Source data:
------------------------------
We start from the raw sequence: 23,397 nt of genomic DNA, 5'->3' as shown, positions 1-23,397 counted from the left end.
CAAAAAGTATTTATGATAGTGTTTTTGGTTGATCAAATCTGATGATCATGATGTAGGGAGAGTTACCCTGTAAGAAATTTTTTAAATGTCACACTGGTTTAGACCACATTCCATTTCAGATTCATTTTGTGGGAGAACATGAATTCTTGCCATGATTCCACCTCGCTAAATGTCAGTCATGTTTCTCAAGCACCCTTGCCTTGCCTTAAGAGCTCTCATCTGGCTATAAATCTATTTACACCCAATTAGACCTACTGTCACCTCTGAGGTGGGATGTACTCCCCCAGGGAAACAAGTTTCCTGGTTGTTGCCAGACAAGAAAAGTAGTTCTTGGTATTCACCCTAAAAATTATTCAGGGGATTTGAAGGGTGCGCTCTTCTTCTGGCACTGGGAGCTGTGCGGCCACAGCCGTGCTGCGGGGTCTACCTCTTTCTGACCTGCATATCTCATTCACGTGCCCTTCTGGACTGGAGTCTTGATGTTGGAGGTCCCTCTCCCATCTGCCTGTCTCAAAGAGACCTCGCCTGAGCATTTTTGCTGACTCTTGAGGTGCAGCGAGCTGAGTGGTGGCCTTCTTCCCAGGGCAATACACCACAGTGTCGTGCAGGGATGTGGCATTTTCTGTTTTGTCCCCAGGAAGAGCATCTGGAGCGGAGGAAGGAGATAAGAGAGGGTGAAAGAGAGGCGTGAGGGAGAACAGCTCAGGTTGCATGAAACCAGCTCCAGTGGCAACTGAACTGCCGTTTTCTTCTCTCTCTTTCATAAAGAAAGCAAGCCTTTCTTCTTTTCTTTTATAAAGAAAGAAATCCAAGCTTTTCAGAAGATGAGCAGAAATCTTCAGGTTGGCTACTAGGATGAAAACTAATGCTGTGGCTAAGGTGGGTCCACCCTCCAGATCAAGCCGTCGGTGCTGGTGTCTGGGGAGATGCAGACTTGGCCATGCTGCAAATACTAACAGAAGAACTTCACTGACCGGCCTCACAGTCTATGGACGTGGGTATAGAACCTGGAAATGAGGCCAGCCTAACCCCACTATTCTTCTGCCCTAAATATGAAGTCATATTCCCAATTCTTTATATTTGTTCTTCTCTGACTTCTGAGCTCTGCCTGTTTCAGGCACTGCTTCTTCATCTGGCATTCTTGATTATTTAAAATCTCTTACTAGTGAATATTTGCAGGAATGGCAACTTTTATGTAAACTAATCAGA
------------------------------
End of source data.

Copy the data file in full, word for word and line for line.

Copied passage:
We start from the raw sequence: 23,397 nt of genomic DNA, 5'->3' as shown, positions 1-23,397 counted from the left end.
CAAAAAGTATTTATGATAGTGTTTTTGGTTGATCAAATCTGATGATCATGATGTAGGGAGAGTTACCCTGTAAGAAATTTTTTAAATGTCACACTGGTTTAGACCACATTCCATTTCAGATTCATTTTGTGGGAGAACATGAATTCTTGCCATGATTCCACCTCGCTAAATGTCAGTCATGTTTCTCAAGCACCCTTGCCTTGCCTTAAGAGCTCTCATCTGGCTATAAATCTATTTACACCCAATTAGACCTACTGTCACCTCTGAGGTGGGATGTACTCCCCCAGGGAAACAAGTTTCCTGGTTGTTGCCAGACAAGAAAAGTAGTTCTTGGTATTCACCCTAAAAATTATTCAGGGGATTTGAAGGGTGCGCTCTTCTTCTGGCACTGGGAGCTGTGCGGCCACAGCCGTGCTGCGGGGTCTACCTCTTTCTGACCTGCATATCTCATTCACGTGCCCTTCTGGACTGGAGTCTTGATGTTGGAGGTCCCTCTCCCATCTGCCTGTCTCAAAGAGACCTCGCCTGAGCATTTTTGCTGACTCTTGAGGTGCAGCGAGCTGAGTGGTGGCCTTCTTCCCAGGGCAATACACCACAGTGTCGTGCAGGGATGTGGCATTTTCTGTTTTGTCCCCAGGAAGAGCATCTGGAGCGGAGGAAGGAGATAAGAGAGGGTGAAAGAGAGGCGTGAGGGAGAACAGCTCAGGTTGCATGAAACCAGCTCCAGTGGCAACTGAACTGCCGTTTTCTTCTCTCTCTTTCATAAAGAAAGCAAGCCTTTCTTCTTTTCTTTTATAAAGAAAGAAATCCAAGCTTTTCAGAAGATGAGCAGAAATCTTCAGGTTGGCTACTAGGATGAAAACTAATGCTGTGGCTAAGGTGGGTCCACCCTCCAGATCAAGCCGTCGGTGCTGGTGTCTGGGGAGATGCAGACTTGGCCATGCTGCAAATACTAACAGAAGAACTTCACTGACCGGCCTCACAGTCTATGGACGTGGGTATAGAACCTGGAAATGAGGCCAGCCTAACCCCACTATTCTTCTGCCCTAAATATGAAGTCATATTCCCAATTCTTTATATTTGTTCTTCTCTGACTTCTGAGCTCTGCCTGTTTCAGGCACTGCTTCTTCATCTGGCATTCTTGATTATTTAAAATCTCTTACTAGTGAATATTTGCAGGAATGGCAACTTTTATGTAAACTAATCAGA